To Frame a


Kaleidoscopes encourage one to imagine new worlds of changing perspective, while also emboldening one to look at their reality through its lens. Like magic, the turning motion of the device weaves color into rainbows, the beads within the viewfinder creating a choreographed dance of pirouetting shapes. Developed to be an object of inspiration and introspection for designers, scientists, artists, and philosophers, kaleidoscopes teach the importance of having a point of view and of creating a lens through their manipulation of reality. As I’ve become introspective surrounding the growth I’ve experienced as an artist and designer I have come to appreciate how I’ve been able to create a lens in which to view myself and my world. I think of this lens as my own personal kaleidoscope, each shift of my learning goals, perspectives, and ideas showing off a new piece of who I am. In order to better understand this kaleidoscope lens, I will deconstruct my work employing the five learning goals I see as essential to my process: critical and creative thinking, diversity and equity, collaboration and shared leadership, interdisciplinary research and inquiry, as well as writing and communication, as a means to analyze myself and my academic adventure. 

As I begin on this journey of self-reflection, I am first drawn to focus on searching for evidence of the creation of an academic and innovative lens. I feel that critical and creative thought are an integral part of not only how work is created as an artist and designer, but how innovation is cultivated as an academic. The first piece in which I feel I explored my critical thinking was within epaR/erutluC, a participatory performance game. Through this choose your own adventure style performance game, I was able to explore societal understandings surrounding sexual assault and create an experience where I invited participants to reflect on these ideas as well. This type of critical thinking pushed me to see my work not only as a way to respond to ideas but as opportunities to reflect and incite others into doing so as well. Additionally, this inspiration flowed into the nurturing of another facet of my kaleidoscope: my creative lens. Looking back I see a thread between the development of my critical thought within epaR/erutluC, and the creative thought I exhibited in “Nude Descending”, where I decided to experiment with abstraction as a means of communicating my ideas. Within “Nude Descending”, I used the motion of video editing to contrast with the stillness of the photographs, I abstracted motion in relation to the human body. This forced my audience to again reflect on their understanding of these abstract concepts, making it clear the critical and creative thinking are important markers within my kaleidoscope lens.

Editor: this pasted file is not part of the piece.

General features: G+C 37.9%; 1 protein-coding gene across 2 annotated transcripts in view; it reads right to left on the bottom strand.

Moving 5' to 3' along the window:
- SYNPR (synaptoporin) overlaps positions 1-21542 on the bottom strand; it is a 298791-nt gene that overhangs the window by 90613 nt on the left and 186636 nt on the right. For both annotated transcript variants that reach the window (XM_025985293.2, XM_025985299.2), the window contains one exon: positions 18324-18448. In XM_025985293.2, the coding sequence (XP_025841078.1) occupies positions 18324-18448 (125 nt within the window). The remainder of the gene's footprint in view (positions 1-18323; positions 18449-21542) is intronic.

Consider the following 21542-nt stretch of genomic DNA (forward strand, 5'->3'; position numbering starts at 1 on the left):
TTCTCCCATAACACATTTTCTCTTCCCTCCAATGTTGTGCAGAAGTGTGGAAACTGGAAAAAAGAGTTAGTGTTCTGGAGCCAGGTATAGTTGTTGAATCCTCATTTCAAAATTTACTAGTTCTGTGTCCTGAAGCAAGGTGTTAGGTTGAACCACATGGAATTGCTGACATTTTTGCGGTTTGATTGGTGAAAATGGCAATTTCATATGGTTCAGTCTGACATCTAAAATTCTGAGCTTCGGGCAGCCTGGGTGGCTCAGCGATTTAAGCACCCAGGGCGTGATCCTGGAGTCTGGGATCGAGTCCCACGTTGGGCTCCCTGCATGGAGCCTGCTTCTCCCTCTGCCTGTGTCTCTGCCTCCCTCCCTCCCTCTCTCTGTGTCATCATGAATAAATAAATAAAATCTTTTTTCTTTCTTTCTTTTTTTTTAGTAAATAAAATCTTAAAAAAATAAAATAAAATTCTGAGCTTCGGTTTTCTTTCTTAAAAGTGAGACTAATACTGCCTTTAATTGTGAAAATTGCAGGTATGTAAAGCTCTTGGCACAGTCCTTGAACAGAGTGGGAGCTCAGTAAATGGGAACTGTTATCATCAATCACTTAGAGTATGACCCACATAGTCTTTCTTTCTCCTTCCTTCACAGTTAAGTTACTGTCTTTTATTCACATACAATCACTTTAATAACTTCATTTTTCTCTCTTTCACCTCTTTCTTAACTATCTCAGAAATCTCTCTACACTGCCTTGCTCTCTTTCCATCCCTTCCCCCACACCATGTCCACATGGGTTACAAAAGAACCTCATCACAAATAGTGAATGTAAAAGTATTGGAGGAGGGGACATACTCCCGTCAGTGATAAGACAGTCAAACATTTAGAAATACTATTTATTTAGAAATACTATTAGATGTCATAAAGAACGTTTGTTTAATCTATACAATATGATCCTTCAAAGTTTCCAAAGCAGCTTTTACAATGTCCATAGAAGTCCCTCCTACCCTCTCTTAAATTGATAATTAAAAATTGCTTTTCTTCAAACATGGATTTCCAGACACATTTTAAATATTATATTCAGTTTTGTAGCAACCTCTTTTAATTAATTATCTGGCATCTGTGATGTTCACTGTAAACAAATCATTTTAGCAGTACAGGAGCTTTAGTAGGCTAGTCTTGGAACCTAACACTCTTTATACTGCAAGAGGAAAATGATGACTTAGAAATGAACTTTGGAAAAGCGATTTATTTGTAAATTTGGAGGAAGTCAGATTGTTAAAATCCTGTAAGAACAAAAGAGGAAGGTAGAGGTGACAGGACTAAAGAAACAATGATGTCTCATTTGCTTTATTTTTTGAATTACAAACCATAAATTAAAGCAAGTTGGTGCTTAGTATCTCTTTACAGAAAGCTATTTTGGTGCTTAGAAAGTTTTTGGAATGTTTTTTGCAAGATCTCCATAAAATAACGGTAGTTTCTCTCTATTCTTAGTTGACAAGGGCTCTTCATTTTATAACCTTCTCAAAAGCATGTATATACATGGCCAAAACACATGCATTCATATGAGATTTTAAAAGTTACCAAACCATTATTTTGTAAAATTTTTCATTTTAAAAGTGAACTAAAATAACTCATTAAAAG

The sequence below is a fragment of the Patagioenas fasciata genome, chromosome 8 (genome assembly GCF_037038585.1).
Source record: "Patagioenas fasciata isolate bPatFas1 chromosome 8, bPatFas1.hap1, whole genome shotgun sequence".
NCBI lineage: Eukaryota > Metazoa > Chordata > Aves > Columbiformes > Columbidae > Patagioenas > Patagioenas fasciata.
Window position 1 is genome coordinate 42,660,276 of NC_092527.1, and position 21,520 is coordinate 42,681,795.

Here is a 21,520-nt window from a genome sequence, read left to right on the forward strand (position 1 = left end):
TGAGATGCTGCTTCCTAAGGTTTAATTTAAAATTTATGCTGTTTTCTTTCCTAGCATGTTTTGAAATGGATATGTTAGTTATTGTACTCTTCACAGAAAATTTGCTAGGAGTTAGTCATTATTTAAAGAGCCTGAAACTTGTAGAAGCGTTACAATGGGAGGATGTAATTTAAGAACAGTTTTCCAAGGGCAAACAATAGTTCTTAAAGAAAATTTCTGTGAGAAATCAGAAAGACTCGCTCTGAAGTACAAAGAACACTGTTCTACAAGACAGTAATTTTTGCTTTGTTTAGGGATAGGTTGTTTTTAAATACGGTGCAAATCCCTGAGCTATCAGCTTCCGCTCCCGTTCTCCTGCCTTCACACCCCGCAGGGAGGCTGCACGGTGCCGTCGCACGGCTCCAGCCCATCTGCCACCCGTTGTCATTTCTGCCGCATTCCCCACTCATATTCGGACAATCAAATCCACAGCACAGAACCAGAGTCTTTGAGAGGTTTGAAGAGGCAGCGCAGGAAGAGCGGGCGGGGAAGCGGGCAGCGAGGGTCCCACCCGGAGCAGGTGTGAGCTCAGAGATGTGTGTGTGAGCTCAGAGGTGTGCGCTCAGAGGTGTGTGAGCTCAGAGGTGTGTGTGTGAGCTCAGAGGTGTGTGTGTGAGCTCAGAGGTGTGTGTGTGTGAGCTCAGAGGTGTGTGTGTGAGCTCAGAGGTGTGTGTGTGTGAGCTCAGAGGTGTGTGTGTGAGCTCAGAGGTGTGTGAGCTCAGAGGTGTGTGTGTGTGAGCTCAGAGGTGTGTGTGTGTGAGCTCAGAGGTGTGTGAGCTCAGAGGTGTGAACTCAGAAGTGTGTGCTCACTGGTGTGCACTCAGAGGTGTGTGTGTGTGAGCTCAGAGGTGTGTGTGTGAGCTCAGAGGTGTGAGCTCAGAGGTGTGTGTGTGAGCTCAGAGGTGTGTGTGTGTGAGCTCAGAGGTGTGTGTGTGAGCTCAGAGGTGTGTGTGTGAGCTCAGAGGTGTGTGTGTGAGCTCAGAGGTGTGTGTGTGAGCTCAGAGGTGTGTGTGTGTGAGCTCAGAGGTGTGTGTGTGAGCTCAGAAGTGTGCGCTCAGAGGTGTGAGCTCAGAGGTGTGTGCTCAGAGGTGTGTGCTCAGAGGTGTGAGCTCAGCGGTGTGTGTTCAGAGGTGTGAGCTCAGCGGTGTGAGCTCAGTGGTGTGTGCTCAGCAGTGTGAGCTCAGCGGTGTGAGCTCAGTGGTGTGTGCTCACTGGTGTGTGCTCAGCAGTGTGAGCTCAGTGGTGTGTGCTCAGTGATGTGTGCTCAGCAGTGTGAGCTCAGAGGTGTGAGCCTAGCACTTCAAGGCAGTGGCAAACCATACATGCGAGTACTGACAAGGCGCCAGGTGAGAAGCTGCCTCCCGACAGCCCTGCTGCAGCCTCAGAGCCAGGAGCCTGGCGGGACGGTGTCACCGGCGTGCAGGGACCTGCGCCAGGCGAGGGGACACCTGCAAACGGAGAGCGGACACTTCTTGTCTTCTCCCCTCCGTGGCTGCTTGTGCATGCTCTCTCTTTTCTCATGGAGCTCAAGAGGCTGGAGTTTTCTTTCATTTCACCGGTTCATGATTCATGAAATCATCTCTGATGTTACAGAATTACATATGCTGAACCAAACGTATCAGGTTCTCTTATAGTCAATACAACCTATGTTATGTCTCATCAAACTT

As I went further through my work, I noticed how it was important that my kaleidoscope lens expanded to include anarchism. There are many abstract and literal concepts within anarchism, but while at UW Bothell I began interpreting anarchism as creating experiences and interactions that served the audience first. Reflecting on my work, I had at first thought of diversity and equity as existing literally. But when working on an interactive fiction project called “Spill Your Tea,” I found that the project encouraged the audience to understand diversity and equity not just as physical manifestations, but as an interactive process that must be engaged to come alive. This is because as I worked on the project, I realized that tailoring our personal stories to different tea ceremonies allowed our audience to experience equity rather than learn about it. This realization was profound and inspired me to carry the insight of diversity and equity as experiences forward. Therefore, when I was able to work on a 360 video project for Downtown Emergency Services Center (DESC) as a part of a Community-Based Research and Learning (CBLR) course, this wisdom guided my artistic process. Leveraging the medium of 360 video, I explored how immersion of the audience in the experience of diversity and equity allowed me to achieve both DESC’s mission and my artistic goals. Upon completion of this project, I recognized that not only could I create a specific lens and utilize it to complete work, but that diversity and equity were not goals but tools at my disposal as an artist and designer.